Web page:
December 21, 2013
Here’s a short video of what the day was like for our Pop Up Store Event in our studio. If you don’t know what we’re talking about, here’s a short rundown:
Last Sunday, December 15th, we opened up our studio so that people living in Seoul could stop by and pick up some stuff from our Nasty Store. For technical reasons, we can’t sell stuff in Korea online, because Korean cards aren’t accepted on Paypal, which is what our store runs on. People have been asking if they could come by the studio to buy stuff there, but we can’t do that because a) we don’t have a cash register and b) our building isn’t really made for that. We’re on the top floor, and there’s a business below us on the 3rd floor, and they have a security gate up at all times, which means people can’t just stop by. Ugh!
So, we figured that we’d open up the studio for a day when the floor below us wasn’t working. Yay! We were going to be open from 3PM-7PM. We thought that’d be more than enough time. We were expecting maybe, like, 35 people – tops – to show up, and for things to whittle down at 6PM so we could clean up.
WHOA WERE WE WRONG.
So, this video showed you how big the turnout was. The line went all the way down four flights of stairs and wrapped around the building outside. That’s crazy! It didn’t really hit us, though, because from our perspective in the studio we couldn’t see the stairwell or what was happening outside. We were so wrapped up in talking with people that we couldn’t notice. We were told from people that the line was long, but it didn’t really hit us till we saw the footage. Holy smokes!
And I feel terrible about it now as well. Whenever we met people, we’d talk to them for as long as possible, before we started feeling bad for the people behind them, and then we’d talk to them for the same amount of time, and the cycle would repeat itself. We don’t really see ourselves as a store, if you couldn’t tell from how bizarrely everything was planned and laid out. We’re dorks that make fart jokes on YouTube, and so, being able to see people that watch our videos in person, to be able to connect their online names from the comments that we remember with their real life faces, right there in front of us, we constantly lost focus of trying to serve the next person and being store-like
Because of our blaring inefficiency at manning the line, our event went – instead of from 3-7PM – from 3-11PM. We talked till our voices faded. We ate pieces of Kimbap between talking to people. We didn’t plan a break because we didn’t know we’d need one. All we could think about was how happy we were to see people and how bad we feel for people waiting in line forever. Some people we met said they waited in line for three hours. THREE HOURS! I wouldn’t wait in line to see ANYONE for three hours, let alone us!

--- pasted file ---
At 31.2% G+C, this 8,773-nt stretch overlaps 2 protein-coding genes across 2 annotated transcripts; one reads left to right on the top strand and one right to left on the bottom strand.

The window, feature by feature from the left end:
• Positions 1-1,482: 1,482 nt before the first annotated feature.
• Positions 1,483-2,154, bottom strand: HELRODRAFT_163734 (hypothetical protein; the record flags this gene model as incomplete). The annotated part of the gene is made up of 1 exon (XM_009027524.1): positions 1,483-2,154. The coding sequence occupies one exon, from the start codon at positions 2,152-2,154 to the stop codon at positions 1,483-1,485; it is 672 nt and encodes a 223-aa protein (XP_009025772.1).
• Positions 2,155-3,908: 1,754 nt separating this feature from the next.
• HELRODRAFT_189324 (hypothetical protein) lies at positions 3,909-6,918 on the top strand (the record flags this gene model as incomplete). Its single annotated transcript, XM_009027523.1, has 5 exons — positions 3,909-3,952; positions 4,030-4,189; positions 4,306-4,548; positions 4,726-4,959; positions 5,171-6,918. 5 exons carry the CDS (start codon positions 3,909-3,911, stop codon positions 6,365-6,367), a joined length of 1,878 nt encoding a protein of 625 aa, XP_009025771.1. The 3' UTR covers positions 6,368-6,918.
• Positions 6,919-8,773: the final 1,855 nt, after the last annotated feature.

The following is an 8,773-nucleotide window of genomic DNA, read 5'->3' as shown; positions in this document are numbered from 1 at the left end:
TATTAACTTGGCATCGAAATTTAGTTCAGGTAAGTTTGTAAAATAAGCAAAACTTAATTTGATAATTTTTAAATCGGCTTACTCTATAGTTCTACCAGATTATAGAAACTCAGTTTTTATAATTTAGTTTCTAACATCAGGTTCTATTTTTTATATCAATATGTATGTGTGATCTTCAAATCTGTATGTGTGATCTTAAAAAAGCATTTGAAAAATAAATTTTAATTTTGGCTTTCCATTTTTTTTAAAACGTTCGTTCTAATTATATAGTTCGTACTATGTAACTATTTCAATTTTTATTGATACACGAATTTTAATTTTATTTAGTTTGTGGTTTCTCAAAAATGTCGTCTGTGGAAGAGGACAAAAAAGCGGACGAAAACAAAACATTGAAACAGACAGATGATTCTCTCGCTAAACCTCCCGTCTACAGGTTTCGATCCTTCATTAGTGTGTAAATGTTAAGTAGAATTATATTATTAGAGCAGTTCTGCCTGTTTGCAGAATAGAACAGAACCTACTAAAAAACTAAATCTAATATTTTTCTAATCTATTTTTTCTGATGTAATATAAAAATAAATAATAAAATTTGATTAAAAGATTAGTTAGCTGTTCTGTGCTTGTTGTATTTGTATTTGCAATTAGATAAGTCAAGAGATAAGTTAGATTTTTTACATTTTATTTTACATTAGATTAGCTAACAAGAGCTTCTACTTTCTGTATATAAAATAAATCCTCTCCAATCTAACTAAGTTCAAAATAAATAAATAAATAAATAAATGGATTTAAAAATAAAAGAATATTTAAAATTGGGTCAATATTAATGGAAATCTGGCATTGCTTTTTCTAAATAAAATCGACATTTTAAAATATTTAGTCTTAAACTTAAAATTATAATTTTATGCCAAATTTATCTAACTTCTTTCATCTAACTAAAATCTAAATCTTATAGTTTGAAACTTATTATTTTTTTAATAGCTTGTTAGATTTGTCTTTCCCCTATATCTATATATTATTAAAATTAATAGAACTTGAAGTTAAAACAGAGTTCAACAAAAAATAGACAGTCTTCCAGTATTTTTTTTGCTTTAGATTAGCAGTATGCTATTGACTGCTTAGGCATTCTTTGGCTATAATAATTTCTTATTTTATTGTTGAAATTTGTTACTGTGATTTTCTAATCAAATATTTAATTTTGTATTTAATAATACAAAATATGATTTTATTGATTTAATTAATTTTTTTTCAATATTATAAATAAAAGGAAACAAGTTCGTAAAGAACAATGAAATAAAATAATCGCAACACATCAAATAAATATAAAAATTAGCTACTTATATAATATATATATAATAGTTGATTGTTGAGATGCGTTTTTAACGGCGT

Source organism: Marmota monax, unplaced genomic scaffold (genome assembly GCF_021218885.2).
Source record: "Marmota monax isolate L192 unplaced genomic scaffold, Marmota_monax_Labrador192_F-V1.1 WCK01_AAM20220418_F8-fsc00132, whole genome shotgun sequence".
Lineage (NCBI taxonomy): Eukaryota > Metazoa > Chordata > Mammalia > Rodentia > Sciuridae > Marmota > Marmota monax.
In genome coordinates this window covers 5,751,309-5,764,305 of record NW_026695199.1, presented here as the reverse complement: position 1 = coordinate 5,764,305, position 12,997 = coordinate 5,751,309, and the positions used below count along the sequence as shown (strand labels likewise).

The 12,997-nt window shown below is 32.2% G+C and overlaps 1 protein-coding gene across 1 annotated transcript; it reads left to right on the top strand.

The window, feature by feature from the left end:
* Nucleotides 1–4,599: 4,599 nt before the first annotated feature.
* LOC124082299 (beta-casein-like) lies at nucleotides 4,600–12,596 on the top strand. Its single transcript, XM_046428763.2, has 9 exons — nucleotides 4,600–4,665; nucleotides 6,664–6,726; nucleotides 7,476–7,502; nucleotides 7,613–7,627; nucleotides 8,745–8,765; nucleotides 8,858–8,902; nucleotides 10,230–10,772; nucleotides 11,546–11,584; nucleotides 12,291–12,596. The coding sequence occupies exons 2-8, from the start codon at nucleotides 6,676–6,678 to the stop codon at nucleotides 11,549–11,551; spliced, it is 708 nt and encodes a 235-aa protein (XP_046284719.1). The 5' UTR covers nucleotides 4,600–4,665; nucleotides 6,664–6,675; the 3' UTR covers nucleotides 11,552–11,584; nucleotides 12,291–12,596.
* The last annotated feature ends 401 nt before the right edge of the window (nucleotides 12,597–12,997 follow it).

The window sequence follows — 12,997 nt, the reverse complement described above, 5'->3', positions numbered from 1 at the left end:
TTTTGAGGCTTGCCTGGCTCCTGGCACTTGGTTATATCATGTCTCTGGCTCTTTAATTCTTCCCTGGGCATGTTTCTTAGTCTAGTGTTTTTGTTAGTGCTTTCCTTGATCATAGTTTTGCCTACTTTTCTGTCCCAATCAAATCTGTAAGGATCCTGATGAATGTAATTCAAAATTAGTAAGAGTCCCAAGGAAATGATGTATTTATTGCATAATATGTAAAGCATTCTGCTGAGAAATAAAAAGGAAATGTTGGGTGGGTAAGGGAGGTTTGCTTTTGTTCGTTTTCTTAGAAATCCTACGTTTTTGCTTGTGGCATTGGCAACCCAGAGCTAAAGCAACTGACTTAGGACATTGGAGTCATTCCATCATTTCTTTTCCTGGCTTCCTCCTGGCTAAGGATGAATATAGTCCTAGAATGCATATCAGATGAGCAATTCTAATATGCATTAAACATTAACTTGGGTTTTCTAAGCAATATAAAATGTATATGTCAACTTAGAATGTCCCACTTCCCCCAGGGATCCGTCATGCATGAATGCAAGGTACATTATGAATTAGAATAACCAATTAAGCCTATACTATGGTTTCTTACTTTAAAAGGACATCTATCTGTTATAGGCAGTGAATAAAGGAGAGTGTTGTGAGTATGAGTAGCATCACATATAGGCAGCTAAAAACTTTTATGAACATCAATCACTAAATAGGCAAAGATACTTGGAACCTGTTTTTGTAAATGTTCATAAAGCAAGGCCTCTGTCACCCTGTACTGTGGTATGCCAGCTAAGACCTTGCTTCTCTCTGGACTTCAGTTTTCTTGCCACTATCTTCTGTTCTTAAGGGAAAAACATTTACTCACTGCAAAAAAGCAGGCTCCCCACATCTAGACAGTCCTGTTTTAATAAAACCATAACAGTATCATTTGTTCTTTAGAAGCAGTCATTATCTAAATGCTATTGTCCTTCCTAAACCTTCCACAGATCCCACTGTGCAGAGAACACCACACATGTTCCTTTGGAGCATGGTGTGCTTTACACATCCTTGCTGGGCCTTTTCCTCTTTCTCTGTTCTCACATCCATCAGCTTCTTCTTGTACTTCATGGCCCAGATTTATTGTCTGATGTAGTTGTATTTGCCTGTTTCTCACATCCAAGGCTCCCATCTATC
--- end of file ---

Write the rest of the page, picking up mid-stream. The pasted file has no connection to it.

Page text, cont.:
At the third floor turn we put out a table of snacks for people waiting in line. We get hungry every two or three hours or so. We imagine the people here would be the same, no? So we had some stuff there to thank people for their patience. And in our studio we had a batch of fresh baked cookies. Martina made them the night before. You can see them being picked at in the time lapse in the video :D
And we met so many wonderful people. You saw the baby in the video, right? Cool story about that baby: as soon as we saw them in front of us we said “YOU’RE FROM AUSTRALIA!” We remember them from our Sydney event a while ago, when we went outside to see people waiting in line, and there was this family with a baby, and the baby had an outfit on saying that they’re a Nasty Baby. HA! And they were in Korea at the time of this event! Holy smokes! That’s fantastic! We felt terrible that we couldn’t see them at the event in Sydney, since the line got cut off, but we got to see them here! Yay!
We also met some lovely people who traveled from different parts of Korea to get here, and we even met a really awesome dude who came all the way from Australia and was exhausted from the flight but came right away. We had a very emotional moment then. Getting emotional remembering it now. Must…stop. Funny story time instead!
So hers a story just to emphasize how utterly unprepared we were for the event. Allow me to lay out the scenario:
A) When we converted our store prices from US dollars to Korean Won, we didn’t round up to the closest 5,000 or 10,000 won. We kept them as close to the online price as possible, so they converted to 12,000 won, or 21,000 won, and such.
B) We don’t have a cash register that accepts cards (we weren’t prepared for this, since the event was a rather impulsive idea), so we just emptied out our toolbox and used that.
C) People paid in 10,000 or 5,000 won denominations.
Can anyone see the problem here? How do you give people change on a 12,000 won item if they give you 20,000 won?
Luckily, Soo Zee the day before went to the supermarket and begged them to change her 50,000 for a bunch of 1,000 won bills. So that held us over…for a bit, until we started running out of 1,000 won bills. AHH! So, there were some moments when people would come to the cash and when we’d see them pay, so we’d ask them, awkwardly, if they could use their 1000 won bills instead. Ha! Thank you to those of you who were kind enough to spare us your chonners :D And thank you, again, to everyone who came and made this day so special!
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